Why I need a lawyer to sponsor my spouse/partner

Getting a refusal on your spousal sponsorship application can be truly devastating. Unfortunate as it is, hundreds of applications are turned down yearly by the Immigration, Refugees and Citizenship Canada (IRCC). The good news is that figuring out the cause for refusal and proactively taking action might just save your case.

Your Spousal Sponsorship Has Been Refused – What Went Wrong?

The first question that failed sponsors often ask immigration consultants is “why?” There are several basic reasons for having your spousal application rejected that need to be examined first. These mostly have to do with not following the required eligibility guidelines or submitting incorrect or incomplete paperwork:

  1. The applicant is ineligible to sponsor. Having permanent residency (PR) status is not enough to be able to sponsor your spouse. Sponsors must reside in the country at the time of filing their request. They have to meet certain income requirements for the three years preceding the sponsorship application and show intent to reside in Canada with their spouse after their successful immigration.
  2. The spouse is ineligible to be sponsored. The family member being sponsored must fulfill certain eligibility requirements as well. Besides being required to pass all of the regular prerequisites for a Canadian visa (including having a clean criminal record and good health history), the applying spouse must provide proof of their connection to their sponsor.
  3. Incorrect information on the submitted paperwork. Many applications will be denied due to misinformation – be it unintentional or deliberate. The paperwork submitted to the IRCC must be accurate, authentic, and supported by necessary evidence.

These three cases are inconvenient but are significantly easier to navigate than the other common reason for refusal – being suspected of committing marriage fraud.

Alleged Marriage of Convenience

Even if all of the requirements are met and the submitted paperwork is complete and correct, the IRCC may simply not be convinced that your union is authentic. Section 4(1) of the Immigration and Refugee Protection Regulations reads that “a foreign national shall not be considered a spouse, a common-law partner or a conjugal partner of a person if the marriage, common-law partnership or conjugal partnership was entered into for the purpose of acquiring any status or right under the Act is not genuine.”

The immigration authorities will examine the authenticity of every relationship to make sure that no fraud is being committed by the couple. If the sponsor and their spouse do not manage to convince the officials that their marriage is genuine, the sponsored spouse will be refused entry into Canada for another 5 years.

Here are some of the criteria that the authorities take into account when appraising your application:

  • evidence of living together;
  • marriage status;
  • length of your relationship (relationships shorter than two years will be under more scrutiny);
  • cultural differences;
  • differences in religion, age, and education.

The aforementioned criteria may seem easy to pass, however, the IRCC has been known to doubt even the strongest cases.

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Immigration Officials Unconvinced by Couple’s Three-Year Marriage

The 2019 case of Waked v. Canada provides some insight into what the immigration officials look at when they are assessing spousal support cases and why applicants need to compile significant evidence to support their application.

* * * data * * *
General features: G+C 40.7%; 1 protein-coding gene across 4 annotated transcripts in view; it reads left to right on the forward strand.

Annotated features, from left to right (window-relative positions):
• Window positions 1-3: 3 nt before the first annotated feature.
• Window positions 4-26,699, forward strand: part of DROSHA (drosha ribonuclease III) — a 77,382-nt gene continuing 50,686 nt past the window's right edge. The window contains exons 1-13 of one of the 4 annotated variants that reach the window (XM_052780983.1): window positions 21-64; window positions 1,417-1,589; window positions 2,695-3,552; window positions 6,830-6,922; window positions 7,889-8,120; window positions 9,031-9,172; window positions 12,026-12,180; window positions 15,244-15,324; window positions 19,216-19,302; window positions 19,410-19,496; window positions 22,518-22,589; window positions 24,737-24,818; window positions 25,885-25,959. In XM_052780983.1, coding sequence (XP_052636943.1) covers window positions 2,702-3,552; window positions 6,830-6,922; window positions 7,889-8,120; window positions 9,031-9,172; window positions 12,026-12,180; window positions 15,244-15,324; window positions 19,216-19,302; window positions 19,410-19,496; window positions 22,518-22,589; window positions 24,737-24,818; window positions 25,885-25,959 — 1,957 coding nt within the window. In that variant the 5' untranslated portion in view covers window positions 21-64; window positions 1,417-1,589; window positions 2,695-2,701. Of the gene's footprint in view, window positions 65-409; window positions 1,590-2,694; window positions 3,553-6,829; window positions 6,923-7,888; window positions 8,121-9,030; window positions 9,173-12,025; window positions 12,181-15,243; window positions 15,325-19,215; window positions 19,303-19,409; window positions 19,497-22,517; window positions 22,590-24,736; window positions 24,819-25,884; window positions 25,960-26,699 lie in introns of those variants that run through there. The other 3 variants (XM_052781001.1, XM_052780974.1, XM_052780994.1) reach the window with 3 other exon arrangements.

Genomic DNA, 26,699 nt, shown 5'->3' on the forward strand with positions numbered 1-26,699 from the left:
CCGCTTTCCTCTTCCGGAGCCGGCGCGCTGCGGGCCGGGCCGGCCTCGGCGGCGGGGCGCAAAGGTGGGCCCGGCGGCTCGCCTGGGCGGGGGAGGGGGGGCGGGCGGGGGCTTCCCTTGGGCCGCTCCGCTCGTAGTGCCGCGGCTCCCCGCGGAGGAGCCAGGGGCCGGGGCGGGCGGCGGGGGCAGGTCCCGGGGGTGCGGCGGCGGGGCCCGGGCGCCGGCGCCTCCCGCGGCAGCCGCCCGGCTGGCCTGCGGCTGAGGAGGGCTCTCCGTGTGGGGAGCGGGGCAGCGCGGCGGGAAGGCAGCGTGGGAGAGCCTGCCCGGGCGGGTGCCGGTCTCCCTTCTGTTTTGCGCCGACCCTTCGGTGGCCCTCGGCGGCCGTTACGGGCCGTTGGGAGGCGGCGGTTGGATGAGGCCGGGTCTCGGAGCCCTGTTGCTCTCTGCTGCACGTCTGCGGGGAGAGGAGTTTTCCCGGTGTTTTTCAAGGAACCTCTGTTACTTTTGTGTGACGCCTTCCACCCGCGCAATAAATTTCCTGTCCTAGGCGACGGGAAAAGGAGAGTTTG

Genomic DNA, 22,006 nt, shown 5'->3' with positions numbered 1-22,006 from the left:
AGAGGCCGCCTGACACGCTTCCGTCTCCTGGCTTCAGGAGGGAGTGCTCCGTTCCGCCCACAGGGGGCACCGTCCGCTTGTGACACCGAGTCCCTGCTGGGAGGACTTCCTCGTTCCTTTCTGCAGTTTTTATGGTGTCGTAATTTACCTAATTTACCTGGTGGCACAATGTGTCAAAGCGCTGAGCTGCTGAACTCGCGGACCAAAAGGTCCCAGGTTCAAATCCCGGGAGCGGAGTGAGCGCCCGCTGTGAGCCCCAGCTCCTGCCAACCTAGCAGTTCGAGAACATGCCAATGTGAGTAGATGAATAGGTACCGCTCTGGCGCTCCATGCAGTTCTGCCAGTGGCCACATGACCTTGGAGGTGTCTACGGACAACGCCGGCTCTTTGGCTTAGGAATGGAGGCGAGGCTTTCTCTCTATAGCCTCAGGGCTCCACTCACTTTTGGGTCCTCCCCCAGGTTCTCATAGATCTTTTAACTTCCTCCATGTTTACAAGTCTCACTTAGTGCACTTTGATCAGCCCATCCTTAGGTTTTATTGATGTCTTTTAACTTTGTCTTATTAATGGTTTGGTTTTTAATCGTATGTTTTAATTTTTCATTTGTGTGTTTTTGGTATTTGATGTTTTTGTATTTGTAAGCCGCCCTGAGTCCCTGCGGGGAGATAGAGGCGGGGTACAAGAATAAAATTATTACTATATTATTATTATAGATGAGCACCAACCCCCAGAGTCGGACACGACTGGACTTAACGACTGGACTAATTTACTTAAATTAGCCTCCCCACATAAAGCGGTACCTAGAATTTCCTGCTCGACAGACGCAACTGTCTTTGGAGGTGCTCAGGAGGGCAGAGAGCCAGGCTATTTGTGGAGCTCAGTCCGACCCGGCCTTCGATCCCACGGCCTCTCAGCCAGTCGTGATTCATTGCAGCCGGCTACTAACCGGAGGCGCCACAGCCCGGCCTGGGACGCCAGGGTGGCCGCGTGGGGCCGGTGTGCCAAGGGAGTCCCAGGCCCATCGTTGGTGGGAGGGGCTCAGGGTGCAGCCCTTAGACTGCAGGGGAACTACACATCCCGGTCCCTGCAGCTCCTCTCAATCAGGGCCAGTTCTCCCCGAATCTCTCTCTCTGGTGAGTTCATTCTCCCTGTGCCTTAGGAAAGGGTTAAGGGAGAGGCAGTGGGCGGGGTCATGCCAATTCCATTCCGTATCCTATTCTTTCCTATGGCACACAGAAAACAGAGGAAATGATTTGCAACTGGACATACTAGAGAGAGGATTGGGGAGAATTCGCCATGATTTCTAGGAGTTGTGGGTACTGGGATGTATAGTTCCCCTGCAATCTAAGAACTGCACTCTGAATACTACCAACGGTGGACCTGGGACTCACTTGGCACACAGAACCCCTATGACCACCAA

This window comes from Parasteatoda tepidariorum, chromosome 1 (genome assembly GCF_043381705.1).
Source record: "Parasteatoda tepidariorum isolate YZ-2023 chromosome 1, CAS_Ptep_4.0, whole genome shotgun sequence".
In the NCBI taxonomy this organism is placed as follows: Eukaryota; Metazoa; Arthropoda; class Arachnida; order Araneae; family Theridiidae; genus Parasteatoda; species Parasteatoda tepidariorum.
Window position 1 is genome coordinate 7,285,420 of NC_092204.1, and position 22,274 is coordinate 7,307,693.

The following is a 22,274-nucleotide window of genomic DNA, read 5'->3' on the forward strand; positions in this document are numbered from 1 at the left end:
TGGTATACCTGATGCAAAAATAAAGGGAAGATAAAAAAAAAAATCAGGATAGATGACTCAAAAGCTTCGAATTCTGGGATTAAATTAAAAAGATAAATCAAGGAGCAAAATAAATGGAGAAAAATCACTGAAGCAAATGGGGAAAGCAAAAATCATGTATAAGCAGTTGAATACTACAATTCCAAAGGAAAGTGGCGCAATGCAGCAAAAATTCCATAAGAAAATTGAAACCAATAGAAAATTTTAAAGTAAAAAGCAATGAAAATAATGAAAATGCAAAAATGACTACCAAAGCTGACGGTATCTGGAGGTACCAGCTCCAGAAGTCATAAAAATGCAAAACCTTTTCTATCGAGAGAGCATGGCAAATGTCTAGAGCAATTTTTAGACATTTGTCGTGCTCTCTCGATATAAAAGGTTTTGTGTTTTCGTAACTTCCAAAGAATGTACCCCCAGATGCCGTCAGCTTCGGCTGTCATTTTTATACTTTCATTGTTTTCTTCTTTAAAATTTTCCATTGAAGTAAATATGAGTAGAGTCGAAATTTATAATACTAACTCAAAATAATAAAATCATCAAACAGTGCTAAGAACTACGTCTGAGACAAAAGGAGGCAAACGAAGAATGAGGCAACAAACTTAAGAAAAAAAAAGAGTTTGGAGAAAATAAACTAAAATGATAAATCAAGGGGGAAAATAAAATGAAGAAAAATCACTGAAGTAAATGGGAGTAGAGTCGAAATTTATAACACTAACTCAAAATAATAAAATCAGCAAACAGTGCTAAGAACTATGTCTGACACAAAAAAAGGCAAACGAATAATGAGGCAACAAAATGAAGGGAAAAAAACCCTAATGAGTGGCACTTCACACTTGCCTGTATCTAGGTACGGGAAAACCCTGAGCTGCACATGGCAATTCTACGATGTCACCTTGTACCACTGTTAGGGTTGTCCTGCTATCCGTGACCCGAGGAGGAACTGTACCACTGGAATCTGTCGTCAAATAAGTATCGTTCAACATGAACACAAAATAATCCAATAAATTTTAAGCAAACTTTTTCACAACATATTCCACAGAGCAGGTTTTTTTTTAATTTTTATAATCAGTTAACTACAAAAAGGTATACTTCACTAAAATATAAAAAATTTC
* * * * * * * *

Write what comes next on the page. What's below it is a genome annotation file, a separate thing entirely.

The couple had lived together for over three years and were married for over a year at the time of filing. They had provided what thought to be sufficient evidence of their involvement.

The IRCC officer refused Mr. Waked's sponsorship application having concluded that his marriage was fraudulent. The officer specifically stated that:

  • the couple had not integrated their finances thus failing to present sufficient proof to support joint financial activity;
  • Mr.Waked failed to provide substantive information that would show an expected level of codependency or cohabitation in a marital relationship; and
  • the wedding photos provided by the couple were deemed to be “very informal and impersonal” and Mr. Waked was not able to provide additional photos.

The resulting court case is a prime example of why working with an immigration lawyer in the early stages of compiling a spousal sponsorship application may mean the difference between a successful and failed case.

What to Do if Your Spousal Sponsorship Is Denied

What are the steps to take after a refusal? For overseas applications, the sponsor can work with a lawyer to appeal the refusal to the Immigration Appeal Division (IAD). The process begins with filing a Notice of Appeal within a month of the IRCC ruling. The representative of the IAD will review the new evidence and hold an interview with the appellant. The purpose of the interview is to demonstrate that the sponsor’s relationship is authentic and had been entered into for valid purposes.

Refusals of applications filed in Canada will need to be challenged before the Federal Court. The court has a more limited jurisdiction than the IAD and will only consider the evidence presented with the original application.

A refusal of your spousal sponsorship request is, undoubtedly, a major setback, but it can be disputed with the right type of help. Consider working with a lawyer who regularly handles appeals and be sure to hire experienced counsel when compiling your original statement in order to help eliminate the chances of failure.

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